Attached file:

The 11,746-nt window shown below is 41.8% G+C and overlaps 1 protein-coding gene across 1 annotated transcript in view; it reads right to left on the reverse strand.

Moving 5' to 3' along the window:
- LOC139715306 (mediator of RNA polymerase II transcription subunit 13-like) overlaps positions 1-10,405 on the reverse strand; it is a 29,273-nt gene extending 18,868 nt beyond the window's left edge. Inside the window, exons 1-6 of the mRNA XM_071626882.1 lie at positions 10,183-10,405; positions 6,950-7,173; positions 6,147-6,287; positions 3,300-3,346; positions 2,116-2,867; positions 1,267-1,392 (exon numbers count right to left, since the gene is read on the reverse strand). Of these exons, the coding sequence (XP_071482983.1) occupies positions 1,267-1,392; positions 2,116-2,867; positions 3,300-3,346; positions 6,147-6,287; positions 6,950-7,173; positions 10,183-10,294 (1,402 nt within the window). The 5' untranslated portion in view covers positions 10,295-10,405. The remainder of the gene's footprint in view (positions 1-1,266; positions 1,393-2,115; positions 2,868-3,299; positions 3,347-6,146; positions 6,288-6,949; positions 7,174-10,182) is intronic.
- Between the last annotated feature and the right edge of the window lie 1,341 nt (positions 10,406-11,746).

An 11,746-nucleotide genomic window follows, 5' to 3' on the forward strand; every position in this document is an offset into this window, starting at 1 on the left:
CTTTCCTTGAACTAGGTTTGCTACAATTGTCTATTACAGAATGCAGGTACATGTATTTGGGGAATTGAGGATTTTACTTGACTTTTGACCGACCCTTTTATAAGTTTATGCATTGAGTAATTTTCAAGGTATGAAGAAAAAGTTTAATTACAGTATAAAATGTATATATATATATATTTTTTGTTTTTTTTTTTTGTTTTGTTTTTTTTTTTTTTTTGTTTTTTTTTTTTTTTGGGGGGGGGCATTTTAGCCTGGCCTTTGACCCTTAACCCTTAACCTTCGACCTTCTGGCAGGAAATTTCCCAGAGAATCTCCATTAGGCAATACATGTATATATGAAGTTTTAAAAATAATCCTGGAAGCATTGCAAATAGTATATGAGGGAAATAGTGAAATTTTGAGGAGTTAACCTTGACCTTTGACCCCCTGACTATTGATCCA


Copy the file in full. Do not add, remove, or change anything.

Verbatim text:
The 11,746-nt window shown below is 41.8% G+C and overlaps 1 protein-coding gene across 1 annotated transcript in view; it reads right to left on the reverse strand.

Moving 5' to 3' along the window:
- LOC139715306 (mediator of RNA polymerase II transcription subunit 13-like) overlaps positions 1-10,405 on the reverse strand; it is a 29,273-nt gene extending 18,868 nt beyond the window's left edge. Inside the window, exons 1-6 of the mRNA XM_071626882.1 lie at positions 10,183-10,405; positions 6,950-7,173; positions 6,147-6,287; positions 3,300-3,346; positions 2,116-2,867; positions 1,267-1,392 (exon numbers count right to left, since the gene is read on the reverse strand). Of these exons, the coding sequence (XP_071482983.1) occupies positions 1,267-1,392; positions 2,116-2,867; positions 3,300-3,346; positions 6,147-6,287; positions 6,950-7,173; positions 10,183-10,294 (1,402 nt within the window). The 5' untranslated portion in view covers positions 10,295-10,405. The remainder of the gene's footprint in view (positions 1-1,266; positions 1,393-2,115; positions 2,868-3,299; positions 3,347-6,146; positions 6,288-6,949; positions 7,174-10,182) is intronic.
- Between the last annotated feature and the right edge of the window lie 1,341 nt (positions 10,406-11,746).

An 11,746-nucleotide genomic window follows, 5' to 3' on the forward strand; every position in this document is an offset into this window, starting at 1 on the left:
CTTTCCTTGAACTAGGTTTGCTACAATTGTCTATTACAGAATGCAGGTACATGTATTTGGGGAATTGAGGATTTTACTTGACTTTTGACCGACCCTTTTATAAGTTTATGCATTGAGTAATTTTCAAGGTATGAAGAAAAAGTTTAATTACAGTATAAAATGTATATATATATATATTTTTTGTTTTTTTTTTTTGTTTTGTTTTTTTTTTTTTTTTGTTTTTTTTTTTTTTTGGGGGGGGGCATTTTAGCCTGGCCTTTGACCCTTAACCCTTAACCTTCGACCTTCTGGCAGGAAATTTCCCAGAGAATCTCCATTAGGCAATACATGTATATATGAAGTTTTAAAAATAATCCTGGAAGCATTGCAAATAGTATATGAGGGAAATAGTGAAATTTTGAGGAGTTAACCTTGACCTTTGACCCCCTGACTATTGATCCA